Next month, the first-ever Turner Hackathon will look to harness the company's wide-ranging talent to see which "crazy" ideas just might work -- even from those who think they could never hack it in Silicon Valley.

As registration for the Hackathon (June 3 - 5) drew to a close this week, we sat down with CNN Vice President of App Development and Technology Matthew Drooker and Senior Project Manager Maigh Houlihan to discuss Turner's goals for the event.

This is the first-ever Hackathon for Turner. What are your goals for the event, and how did you decide that a Hackathon was the way to go?

Our teams already take a hackathon-like approach to many of our projects: “crazy” ideas we brainstorm with the business, rapid prototyping, DevOps mentality/ownership during early phases...and we collapse when the project is over. On a more serious note, we’ve done a number of projects where employees have been really excited about the product we’re building -- from developers who ask how they can join our team, to colleagues who just want to play with the end product, we work with everyone.  It just makes sense to get equally enthusiastic and passionate folks in a room together to see what happens.

The Hackathon is being hosted in partnership with IBM. How did that relationship come about, and what can attendees expect in working with the company’s Watson technologies?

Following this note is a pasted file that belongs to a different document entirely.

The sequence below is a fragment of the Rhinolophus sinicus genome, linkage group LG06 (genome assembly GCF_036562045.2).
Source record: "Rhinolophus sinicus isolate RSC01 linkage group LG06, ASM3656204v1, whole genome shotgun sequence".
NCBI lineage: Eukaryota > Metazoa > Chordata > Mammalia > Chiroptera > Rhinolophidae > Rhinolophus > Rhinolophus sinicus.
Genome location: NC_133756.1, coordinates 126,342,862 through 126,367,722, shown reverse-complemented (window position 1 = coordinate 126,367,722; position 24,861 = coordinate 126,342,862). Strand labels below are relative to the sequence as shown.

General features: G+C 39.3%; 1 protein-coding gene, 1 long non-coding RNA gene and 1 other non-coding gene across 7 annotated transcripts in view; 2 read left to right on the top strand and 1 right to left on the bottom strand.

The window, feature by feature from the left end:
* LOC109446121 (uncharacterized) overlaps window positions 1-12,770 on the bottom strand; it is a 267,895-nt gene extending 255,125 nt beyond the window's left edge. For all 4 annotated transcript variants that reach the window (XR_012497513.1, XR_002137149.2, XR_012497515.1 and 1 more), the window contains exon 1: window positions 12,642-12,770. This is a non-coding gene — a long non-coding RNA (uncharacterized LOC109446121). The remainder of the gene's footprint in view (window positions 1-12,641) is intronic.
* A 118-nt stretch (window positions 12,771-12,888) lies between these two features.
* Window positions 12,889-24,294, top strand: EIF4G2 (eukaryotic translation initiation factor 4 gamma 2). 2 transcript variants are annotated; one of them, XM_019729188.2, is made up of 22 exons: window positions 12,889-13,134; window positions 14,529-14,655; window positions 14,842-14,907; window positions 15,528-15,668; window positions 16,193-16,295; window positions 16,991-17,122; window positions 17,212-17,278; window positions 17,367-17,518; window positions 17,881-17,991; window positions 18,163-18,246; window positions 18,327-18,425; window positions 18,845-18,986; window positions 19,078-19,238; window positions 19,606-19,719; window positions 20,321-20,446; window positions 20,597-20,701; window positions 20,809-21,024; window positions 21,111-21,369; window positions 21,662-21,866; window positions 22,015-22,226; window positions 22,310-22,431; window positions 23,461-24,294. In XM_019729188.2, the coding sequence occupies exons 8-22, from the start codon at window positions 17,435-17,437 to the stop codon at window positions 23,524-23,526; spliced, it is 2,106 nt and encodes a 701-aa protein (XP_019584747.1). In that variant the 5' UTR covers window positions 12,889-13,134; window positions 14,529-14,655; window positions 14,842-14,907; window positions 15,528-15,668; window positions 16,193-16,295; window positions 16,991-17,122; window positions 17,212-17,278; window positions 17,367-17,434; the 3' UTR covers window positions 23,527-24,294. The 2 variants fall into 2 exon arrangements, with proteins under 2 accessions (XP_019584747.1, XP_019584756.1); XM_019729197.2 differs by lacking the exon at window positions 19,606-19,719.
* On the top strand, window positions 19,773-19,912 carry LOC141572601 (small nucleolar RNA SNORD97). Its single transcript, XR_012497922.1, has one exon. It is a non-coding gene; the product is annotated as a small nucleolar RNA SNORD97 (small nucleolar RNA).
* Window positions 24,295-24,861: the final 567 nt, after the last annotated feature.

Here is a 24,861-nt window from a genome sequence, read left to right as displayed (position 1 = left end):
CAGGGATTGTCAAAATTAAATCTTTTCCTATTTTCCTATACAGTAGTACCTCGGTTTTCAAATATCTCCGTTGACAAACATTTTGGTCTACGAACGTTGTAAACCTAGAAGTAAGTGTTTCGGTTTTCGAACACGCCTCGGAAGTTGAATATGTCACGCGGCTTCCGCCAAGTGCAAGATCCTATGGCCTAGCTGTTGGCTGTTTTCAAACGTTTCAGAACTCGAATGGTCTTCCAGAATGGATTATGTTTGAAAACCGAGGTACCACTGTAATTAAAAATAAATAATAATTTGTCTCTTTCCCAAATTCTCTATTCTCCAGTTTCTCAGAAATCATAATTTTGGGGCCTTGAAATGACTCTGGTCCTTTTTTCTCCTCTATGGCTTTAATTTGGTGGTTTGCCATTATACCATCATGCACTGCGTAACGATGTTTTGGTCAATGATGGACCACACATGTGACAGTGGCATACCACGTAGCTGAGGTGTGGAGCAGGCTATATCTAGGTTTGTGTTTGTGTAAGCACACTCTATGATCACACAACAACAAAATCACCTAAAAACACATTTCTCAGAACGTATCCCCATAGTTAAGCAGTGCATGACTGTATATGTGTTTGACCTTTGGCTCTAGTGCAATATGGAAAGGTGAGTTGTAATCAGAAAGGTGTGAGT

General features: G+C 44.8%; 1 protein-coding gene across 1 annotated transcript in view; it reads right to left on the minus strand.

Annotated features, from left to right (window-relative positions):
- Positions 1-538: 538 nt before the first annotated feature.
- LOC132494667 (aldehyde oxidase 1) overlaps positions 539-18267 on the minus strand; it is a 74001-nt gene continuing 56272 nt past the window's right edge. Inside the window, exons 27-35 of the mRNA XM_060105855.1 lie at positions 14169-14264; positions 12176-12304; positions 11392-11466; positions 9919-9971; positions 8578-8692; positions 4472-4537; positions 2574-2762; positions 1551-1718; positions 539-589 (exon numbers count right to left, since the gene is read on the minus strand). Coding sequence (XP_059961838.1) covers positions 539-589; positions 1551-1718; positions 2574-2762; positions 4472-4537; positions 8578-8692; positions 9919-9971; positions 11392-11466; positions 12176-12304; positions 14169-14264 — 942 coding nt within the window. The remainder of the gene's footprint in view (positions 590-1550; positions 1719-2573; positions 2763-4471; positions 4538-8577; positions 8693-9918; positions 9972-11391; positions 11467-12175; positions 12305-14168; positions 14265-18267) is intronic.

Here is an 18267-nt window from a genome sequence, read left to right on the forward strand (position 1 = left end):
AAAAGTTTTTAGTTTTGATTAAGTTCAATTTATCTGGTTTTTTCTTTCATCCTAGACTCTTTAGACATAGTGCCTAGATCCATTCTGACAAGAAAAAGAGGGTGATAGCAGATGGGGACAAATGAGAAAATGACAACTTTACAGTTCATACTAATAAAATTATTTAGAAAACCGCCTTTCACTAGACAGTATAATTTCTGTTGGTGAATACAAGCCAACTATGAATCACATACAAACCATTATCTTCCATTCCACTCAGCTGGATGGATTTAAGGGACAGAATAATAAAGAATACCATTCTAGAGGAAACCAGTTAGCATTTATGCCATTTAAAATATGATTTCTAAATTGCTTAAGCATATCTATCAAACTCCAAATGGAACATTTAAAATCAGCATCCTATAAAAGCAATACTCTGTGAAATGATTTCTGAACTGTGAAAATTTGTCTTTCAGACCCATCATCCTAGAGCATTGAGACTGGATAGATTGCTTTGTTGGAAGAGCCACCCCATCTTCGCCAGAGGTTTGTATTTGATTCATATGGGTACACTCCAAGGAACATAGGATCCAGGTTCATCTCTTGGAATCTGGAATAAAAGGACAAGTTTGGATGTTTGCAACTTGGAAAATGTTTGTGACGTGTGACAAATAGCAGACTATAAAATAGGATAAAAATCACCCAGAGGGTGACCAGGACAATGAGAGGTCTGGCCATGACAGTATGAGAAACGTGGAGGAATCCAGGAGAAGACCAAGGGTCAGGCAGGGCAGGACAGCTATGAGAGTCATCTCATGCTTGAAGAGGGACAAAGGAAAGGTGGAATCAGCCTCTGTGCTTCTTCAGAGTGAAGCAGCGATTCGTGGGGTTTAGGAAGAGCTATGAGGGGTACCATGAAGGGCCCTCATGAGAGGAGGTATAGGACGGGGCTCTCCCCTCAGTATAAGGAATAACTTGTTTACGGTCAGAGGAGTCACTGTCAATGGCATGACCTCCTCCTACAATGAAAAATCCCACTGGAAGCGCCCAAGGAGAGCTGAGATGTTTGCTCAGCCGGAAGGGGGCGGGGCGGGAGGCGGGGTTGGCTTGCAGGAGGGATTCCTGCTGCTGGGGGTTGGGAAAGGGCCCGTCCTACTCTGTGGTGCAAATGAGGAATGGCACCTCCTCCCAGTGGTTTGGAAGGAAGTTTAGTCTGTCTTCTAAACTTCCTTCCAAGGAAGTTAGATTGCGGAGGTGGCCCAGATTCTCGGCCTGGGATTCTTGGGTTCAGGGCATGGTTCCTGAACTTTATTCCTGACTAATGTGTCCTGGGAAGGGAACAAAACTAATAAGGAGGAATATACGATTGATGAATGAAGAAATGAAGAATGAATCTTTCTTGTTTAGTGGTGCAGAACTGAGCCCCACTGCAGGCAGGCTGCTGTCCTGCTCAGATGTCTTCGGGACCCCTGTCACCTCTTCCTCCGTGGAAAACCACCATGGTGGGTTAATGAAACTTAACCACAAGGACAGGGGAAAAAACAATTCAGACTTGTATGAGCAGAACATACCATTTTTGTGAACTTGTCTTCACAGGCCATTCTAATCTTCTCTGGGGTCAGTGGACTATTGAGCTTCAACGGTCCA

A few weeks ago we met with a few IBM'ers, and really got excited about what great things we could build with their tools.  We saw some amazing examples of how the new world of AI (artificial intelligence) can change the way one looks at problems.  And let’s face it, we’ve got some cool problems to solve at Turner.  It was a logical and natural next step to let everyone get in on the action and try to see what's next – and determine what’s not "crazy" anymore. 

You’re encouraging “people of all interests and walks of life” to participate. What do you say to employees who may want to attend, but fear they’re not “tech-savvy” enough?

The best ideas come from the many, not the few.  Ever had one of those conversations over dinner or drinks with friends where you just play off each other and come up with completely whacked out scenarios or ideas and it all just aligns?  Tech is no different.  Great ideas come from everywhere, and who knows what superpowers lurk beneath the composed exterior of a “not tech-savvy” colleague?

For those more familiar with the Hackathon process, how will Turner’s approach differ from what they may have experienced elsewhere?

The process won’t differ much from the norms: we’ll have an awesome kickoff on Friday night, loads and loads of unhealthy food choices over the weekend (kidding—sort of), the right tools and  amazing technical coaches on site in our very own along with some IBM team members instigating and disrupting.  We’ll have diversions and stretching activities over the course of the event, and some pretty outstanding judges doing the final honors of donning a winner and awarding the prizes. But what will differ is what we’re building and why,  in that we’ll focus on leveraging Bluemix/Watson technologies in making something relevant to our employees and our business.